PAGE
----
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Aal Saud: jahili roots, destructive role
"By the beginning of the 20th century, Britain had started to cultivate its own independent links with the sharif in an attempt to undermine Turkish authority....The British plan proceeded apace with a number of its agents — T.E. Lawrence, Captain Shakespear, Sir Henry McMahon, Sir Percy Cox, et al — bribing Arabian chiefs with money and promises to make them rulers of the Arabian Peninsula if they would help Britain defeat the Ottomans. They found willing accomplices in Sharif Husayn ibn ‘Ali (of the Hashemite clan), Abdul Aziz Aal Saud and others. All of them were put on the British payroll and paid 20,000£ annually plus guns to attack Turkish troops in the Arabian Peninsula. At the same time, the British pledged to create a homeland for the Jews in Palestine under the now infamous Balfour Declaration of November 1917."
Despite the immense damage inflicted on Islam and its historic sites by the House of Saud, most Muslims remain blissfully oblivious of their true nature and the toxic ideology they preach. Part of the reason may be found in the Muslims’ innocent belief that the sanctity of the Haramayn — the two holy cities of Makkah and Madinah — is somehow linked with the ruling family in the Arabian Peninsula. Some Muslims may even be impressed by the massive construction work underway around al-Masjid al-Haram in Makkah and Masjid al-Nabi in Madinah, although this is a recent phenomenon. Saudi propagandists eagerly promote the shiny new glass and concrete towers turning Makkah and Madinah into replicas of Las Vegas and New York as “signs of progress”. What is less well understood is the cost of such projects, not in dollars but in the permanent loss of the historic sites of Islam through their wholesale destruction. In a few decades, virtually nothing would be left of the history of Islam, its historic sites or the Haramayn’s link with the struggle of the noble Messenger (pbuh) to establish the din of Allah (swt) on earth.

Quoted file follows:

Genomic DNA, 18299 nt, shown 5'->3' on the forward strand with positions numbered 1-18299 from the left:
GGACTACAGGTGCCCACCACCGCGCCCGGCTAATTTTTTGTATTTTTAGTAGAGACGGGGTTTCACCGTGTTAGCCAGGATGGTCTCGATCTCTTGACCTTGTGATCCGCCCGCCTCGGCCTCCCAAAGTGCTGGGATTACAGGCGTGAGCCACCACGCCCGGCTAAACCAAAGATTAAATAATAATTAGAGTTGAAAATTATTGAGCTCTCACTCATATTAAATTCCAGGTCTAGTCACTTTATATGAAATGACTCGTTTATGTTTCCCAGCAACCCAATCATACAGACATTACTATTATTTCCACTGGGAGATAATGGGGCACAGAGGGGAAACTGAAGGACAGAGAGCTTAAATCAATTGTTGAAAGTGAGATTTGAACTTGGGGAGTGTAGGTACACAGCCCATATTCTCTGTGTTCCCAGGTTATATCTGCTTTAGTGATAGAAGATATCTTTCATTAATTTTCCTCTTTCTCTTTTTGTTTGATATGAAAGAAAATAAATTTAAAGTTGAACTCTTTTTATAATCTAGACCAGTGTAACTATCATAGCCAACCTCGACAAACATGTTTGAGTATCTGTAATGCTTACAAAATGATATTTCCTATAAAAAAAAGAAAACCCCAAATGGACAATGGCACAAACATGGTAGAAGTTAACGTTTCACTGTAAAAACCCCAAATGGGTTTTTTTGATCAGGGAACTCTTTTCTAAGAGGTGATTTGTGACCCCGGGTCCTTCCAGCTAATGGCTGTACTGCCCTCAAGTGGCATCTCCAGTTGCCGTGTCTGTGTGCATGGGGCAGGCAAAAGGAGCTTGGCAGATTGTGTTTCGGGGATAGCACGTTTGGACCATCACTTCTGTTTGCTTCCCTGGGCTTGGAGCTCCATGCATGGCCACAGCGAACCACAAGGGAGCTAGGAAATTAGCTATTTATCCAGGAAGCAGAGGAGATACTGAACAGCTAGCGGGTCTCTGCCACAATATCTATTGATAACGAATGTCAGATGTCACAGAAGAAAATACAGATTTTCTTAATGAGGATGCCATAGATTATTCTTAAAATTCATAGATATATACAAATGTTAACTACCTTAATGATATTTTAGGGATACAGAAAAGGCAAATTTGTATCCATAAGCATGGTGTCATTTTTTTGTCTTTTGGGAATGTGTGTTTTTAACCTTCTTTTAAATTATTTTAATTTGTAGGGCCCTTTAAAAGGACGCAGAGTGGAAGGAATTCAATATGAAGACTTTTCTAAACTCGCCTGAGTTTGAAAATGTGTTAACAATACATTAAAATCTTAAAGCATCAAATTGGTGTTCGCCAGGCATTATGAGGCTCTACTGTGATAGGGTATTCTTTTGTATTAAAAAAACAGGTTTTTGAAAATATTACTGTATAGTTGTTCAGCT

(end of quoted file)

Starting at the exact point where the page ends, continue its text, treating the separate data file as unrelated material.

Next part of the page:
How did the Saudi clan that originated in the remote corner of Nejd, Central Arabia — not the Hijaz where the two holy cities of Makkah and Madinah are located — take control of the Haramayn as well as the Arabian Peninsula? This is a sordid tale of intrigue, guile and indescribable cruelty perpetrated by the beduin hordes from Nejd in the name of “purifying” Islam. In their quest, they also found support from the British, starting in the early part of the last century.
Tribal roots, obscurantist ideology
The Aal Sauds from Dar’iyyah, a backward tribal outpost north of Riyadh, were one of many clans that dotted the desert landscape. Like most clans and tribes at the time, they lived by attacking and robbing other tribes as well as pilgrims’ caravans (the Saudis have developed more sophisticated forms of robbing pilgrims today but the practice nevertheless continues). Killing people and grabbing their women was common practice among the beduins. The Aal Sauds were one of many primitive tribes, which also included Banu Rashid, Banu Hashim and Banu Khalid, among others. They all vied for domination and control. In 1744, however, there occurred one of those freak developments that had a profound impact not only on the Arabian Peninsula but the entire Muslim world. Muhammad ibn ‘Abdul Wahhab (1703–1792ce), a self-proclaimed preacher and qadi, moved to Dar’iyyah and struck an alliance with Muhammad ibn Saud, head of the Saudi clan. This proved a potent combination.